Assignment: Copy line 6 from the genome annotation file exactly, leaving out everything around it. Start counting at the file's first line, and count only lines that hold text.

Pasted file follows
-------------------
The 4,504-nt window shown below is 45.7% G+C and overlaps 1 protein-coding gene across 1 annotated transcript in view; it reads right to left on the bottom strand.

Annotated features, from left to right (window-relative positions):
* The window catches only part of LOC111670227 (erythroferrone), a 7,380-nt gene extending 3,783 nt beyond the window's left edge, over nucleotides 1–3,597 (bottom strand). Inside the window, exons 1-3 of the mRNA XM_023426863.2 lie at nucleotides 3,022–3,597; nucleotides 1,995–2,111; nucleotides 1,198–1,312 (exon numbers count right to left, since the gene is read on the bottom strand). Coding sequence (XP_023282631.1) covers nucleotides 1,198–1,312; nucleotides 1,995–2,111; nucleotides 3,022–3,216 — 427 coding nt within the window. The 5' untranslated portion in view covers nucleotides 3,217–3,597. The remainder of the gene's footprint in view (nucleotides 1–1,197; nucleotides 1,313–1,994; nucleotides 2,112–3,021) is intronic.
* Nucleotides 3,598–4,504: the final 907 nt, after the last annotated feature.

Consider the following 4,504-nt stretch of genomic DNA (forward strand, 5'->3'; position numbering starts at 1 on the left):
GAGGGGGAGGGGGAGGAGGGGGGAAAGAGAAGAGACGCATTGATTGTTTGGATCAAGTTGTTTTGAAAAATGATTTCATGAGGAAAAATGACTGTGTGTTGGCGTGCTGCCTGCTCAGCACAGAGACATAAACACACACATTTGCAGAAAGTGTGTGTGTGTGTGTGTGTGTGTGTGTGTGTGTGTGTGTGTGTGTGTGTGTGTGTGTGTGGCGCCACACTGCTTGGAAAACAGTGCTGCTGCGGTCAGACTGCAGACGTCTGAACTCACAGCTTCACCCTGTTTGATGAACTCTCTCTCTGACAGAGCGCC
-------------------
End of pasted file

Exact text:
GAGGGGGAGGGGGAGGAGGGGGGAAAGAGAAGAGACGCATTGATTGTTTGGATCAAGTTGTTTTGAAAAATGATTTCATGAGGAAAAATGACTGTGTGTTGGCGTGCTGCCTGCTCAGCACAGAGACATAAACACACACATTTGCAGAAAGTGTGTGTGTGTGTGTGTGTGTGTGTGTGTGTGTGTGTGTGTGTGTGTGTGTGTGTGTGTGGCGCCACACTGCTTGGAAAACAGTGCTGCTGCGGTCAGACTGCAGACGTCTGAACTCACAGCTTCACCCTGTTTGATGAACTCTCTCTCTGACAGAGCGCC